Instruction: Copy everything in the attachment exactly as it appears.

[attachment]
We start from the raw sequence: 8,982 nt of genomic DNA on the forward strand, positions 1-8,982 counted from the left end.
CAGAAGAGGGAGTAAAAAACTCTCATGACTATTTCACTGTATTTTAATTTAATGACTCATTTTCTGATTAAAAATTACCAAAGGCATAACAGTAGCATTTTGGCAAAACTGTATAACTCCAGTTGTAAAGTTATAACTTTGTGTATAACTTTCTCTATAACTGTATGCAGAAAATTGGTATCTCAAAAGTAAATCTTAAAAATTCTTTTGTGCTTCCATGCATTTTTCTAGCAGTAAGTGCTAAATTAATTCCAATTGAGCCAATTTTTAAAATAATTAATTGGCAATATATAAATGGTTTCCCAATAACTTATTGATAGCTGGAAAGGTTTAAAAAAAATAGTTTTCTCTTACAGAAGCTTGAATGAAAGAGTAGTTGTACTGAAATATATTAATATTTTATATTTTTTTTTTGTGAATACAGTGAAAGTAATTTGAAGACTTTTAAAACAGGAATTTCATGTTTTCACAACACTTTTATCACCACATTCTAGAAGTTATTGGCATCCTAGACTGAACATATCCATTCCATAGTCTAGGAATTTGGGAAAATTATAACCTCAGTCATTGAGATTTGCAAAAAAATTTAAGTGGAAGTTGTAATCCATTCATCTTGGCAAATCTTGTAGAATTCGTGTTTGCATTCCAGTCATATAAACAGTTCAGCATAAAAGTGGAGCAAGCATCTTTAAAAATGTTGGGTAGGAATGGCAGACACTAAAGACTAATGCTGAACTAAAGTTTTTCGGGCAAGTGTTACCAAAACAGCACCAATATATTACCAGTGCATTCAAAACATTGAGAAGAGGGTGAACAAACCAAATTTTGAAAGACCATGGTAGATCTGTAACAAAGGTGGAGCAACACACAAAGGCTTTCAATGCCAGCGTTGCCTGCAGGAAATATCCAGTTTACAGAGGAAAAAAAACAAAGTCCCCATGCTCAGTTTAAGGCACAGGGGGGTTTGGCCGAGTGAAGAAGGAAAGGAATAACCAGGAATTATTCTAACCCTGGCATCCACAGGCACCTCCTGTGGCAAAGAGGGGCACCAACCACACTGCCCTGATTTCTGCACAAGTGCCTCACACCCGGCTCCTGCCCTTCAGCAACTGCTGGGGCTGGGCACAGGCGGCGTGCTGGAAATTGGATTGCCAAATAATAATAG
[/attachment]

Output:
We start from the raw sequence: 8,982 nt of genomic DNA on the forward strand, positions 1-8,982 counted from the left end.
CAGAAGAGGGAGTAAAAAACTCTCATGACTATTTCACTGTATTTTAATTTAATGACTCATTTTCTGATTAAAAATTACCAAAGGCATAACAGTAGCATTTTGGCAAAACTGTATAACTCCAGTTGTAAAGTTATAACTTTGTGTATAACTTTCTCTATAACTGTATGCAGAAAATTGGTATCTCAAAAGTAAATCTTAAAAATTCTTTTGTGCTTCCATGCATTTTTCTAGCAGTAAGTGCTAAATTAATTCCAATTGAGCCAATTTTTAAAATAATTAATTGGCAATATATAAATGGTTTCCCAATAACTTATTGATAGCTGGAAAGGTTTAAAAAAAATAGTTTTCTCTTACAGAAGCTTGAATGAAAGAGTAGTTGTACTGAAATATATTAATATTTTATATTTTTTTTTTGTGAATACAGTGAAAGTAATTTGAAGACTTTTAAAACAGGAATTTCATGTTTTCACAACACTTTTATCACCACATTCTAGAAGTTATTGGCATCCTAGACTGAACATATCCATTCCATAGTCTAGGAATTTGGGAAAATTATAACCTCAGTCATTGAGATTTGCAAAAAAATTTAAGTGGAAGTTGTAATCCATTCATCTTGGCAAATCTTGTAGAATTCGTGTTTGCATTCCAGTCATATAAACAGTTCAGCATAAAAGTGGAGCAAGCATCTTTAAAAATGTTGGGTAGGAATGGCAGACACTAAAGACTAATGCTGAACTAAAGTTTTTCGGGCAAGTGTTACCAAAACAGCACCAATATATTACCAGTGCATTCAAAACATTGAGAAGAGGGTGAACAAACCAAATTTTGAAAGACCATGGTAGATCTGTAACAAAGGTGGAGCAACACACAAAGGCTTTCAATGCCAGCGTTGCCTGCAGGAAATATCCAGTTTACAGAGGAAAAAAAACAAAGTCCCCATGCTCAGTTTAAGGCACAGGGGGGTTTGGCCGAGTGAAGAAGGAAAGGAATAACCAGGAATTATTCTAACCCTGGCATCCACAGGCACCTCCTGTGGCAAAGAGGGGCACCAACCACACTGCCCTGATTTCTGCACAAGTGCCTCACACCCGGCTCCTGCCCTTCAGCAACTGCTGGGGCTGGGCACAGGCGGCGTGCTGGAAATTGGATTGCCAAATAATAATAG